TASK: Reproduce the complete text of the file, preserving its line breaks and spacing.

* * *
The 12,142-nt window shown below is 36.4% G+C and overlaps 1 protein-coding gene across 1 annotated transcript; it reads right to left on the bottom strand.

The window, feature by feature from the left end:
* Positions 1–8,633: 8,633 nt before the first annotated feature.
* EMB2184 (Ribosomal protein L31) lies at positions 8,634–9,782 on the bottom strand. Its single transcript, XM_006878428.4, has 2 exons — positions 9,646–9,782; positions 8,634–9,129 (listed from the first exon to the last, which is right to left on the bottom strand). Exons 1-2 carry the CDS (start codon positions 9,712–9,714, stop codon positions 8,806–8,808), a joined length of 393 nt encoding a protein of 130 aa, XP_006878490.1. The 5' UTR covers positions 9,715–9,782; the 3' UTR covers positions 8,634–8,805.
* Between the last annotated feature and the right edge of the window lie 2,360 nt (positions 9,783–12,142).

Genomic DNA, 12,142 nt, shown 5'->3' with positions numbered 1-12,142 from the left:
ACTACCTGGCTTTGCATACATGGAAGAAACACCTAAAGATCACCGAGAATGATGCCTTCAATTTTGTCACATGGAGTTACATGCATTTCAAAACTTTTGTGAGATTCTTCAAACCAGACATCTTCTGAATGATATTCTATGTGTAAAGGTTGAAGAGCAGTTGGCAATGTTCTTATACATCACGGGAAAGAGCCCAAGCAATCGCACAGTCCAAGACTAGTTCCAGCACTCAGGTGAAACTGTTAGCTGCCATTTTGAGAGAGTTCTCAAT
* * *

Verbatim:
The 12,142-nt window shown below is 36.4% G+C and overlaps 1 protein-coding gene across 1 annotated transcript; it reads right to left on the bottom strand.

The window, feature by feature from the left end:
* Positions 1–8,633: 8,633 nt before the first annotated feature.
* EMB2184 (Ribosomal protein L31) lies at positions 8,634–9,782 on the bottom strand. Its single transcript, XM_006878428.4, has 2 exons — positions 9,646–9,782; positions 8,634–9,129 (listed from the first exon to the last, which is right to left on the bottom strand). Exons 1-2 carry the CDS (start codon positions 9,712–9,714, stop codon positions 8,806–8,808), a joined length of 393 nt encoding a protein of 130 aa, XP_006878490.1. The 5' UTR covers positions 9,715–9,782; the 3' UTR covers positions 8,634–8,805.
* Between the last annotated feature and the right edge of the window lie 2,360 nt (positions 9,783–12,142).

Genomic DNA, 12,142 nt, shown 5'->3' with positions numbered 1-12,142 from the left:
ACTACCTGGCTTTGCATACATGGAAGAAACACCTAAAGATCACCGAGAATGATGCCTTCAATTTTGTCACATGGAGTTACATGCATTTCAAAACTTTTGTGAGATTCTTCAAACCAGACATCTTCTGAATGATATTCTATGTGTAAAGGTTGAAGAGCAGTTGGCAATGTTCTTATACATCACGGGAAAGAGCCCAAGCAATCGCACAGTCCAAGACTAGTTCCAGCACTCAGGTGAAACTGTTAGCTGCCATTTTGAGAGAGTTCTCAAT